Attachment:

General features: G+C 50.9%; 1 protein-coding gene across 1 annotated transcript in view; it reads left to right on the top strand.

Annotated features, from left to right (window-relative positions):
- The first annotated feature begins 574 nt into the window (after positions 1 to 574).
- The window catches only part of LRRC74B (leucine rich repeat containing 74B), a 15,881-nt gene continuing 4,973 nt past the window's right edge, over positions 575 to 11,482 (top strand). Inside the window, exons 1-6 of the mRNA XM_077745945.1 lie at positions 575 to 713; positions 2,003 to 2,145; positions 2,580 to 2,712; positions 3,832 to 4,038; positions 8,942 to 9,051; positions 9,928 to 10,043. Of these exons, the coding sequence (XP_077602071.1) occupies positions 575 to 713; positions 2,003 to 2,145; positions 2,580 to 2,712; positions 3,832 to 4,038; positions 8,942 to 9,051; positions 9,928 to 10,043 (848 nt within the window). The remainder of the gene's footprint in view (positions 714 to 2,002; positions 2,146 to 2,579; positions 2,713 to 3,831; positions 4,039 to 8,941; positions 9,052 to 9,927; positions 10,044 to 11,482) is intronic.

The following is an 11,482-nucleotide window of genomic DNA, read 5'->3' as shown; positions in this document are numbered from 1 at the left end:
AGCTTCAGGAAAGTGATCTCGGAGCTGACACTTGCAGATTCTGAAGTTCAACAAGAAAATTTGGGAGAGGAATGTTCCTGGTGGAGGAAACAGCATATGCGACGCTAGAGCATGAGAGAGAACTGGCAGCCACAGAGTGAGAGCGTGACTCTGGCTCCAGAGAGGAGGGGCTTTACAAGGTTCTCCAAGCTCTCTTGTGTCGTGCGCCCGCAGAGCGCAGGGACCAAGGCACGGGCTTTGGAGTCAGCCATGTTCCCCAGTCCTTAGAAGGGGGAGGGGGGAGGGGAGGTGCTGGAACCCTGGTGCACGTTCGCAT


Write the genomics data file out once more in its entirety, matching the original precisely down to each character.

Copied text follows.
General features: G+C 50.9%; 1 protein-coding gene across 1 annotated transcript in view; it reads left to right on the top strand.

Annotated features, from left to right (window-relative positions):
- The first annotated feature begins 574 nt into the window (after positions 1 to 574).
- The window catches only part of LRRC74B (leucine rich repeat containing 74B), a 15,881-nt gene continuing 4,973 nt past the window's right edge, over positions 575 to 11,482 (top strand). Inside the window, exons 1-6 of the mRNA XM_077745945.1 lie at positions 575 to 713; positions 2,003 to 2,145; positions 2,580 to 2,712; positions 3,832 to 4,038; positions 8,942 to 9,051; positions 9,928 to 10,043. Of these exons, the coding sequence (XP_077602071.1) occupies positions 575 to 713; positions 2,003 to 2,145; positions 2,580 to 2,712; positions 3,832 to 4,038; positions 8,942 to 9,051; positions 9,928 to 10,043 (848 nt within the window). The remainder of the gene's footprint in view (positions 714 to 2,002; positions 2,146 to 2,579; positions 2,713 to 3,831; positions 4,039 to 8,941; positions 9,052 to 9,927; positions 10,044 to 11,482) is intronic.

The following is an 11,482-nucleotide window of genomic DNA, read 5'->3' as shown; positions in this document are numbered from 1 at the left end:
AGCTTCAGGAAAGTGATCTCGGAGCTGACACTTGCAGATTCTGAAGTTCAACAAGAAAATTTGGGAGAGGAATGTTCCTGGTGGAGGAAACAGCATATGCGACGCTAGAGCATGAGAGAGAACTGGCAGCCACAGAGTGAGAGCGTGACTCTGGCTCCAGAGAGGAGGGGCTTTACAAGGTTCTCCAAGCTCTCTTGTGTCGTGCGCCCGCAGAGCGCAGGGACCAAGGCACGGGCTTTGGAGTCAGCCATGTTCCCCAGTCCTTAGAAGGGGGAGGGGGGAGGGGAGGTGCTGGAACCCTGGTGCACGTTCGCAT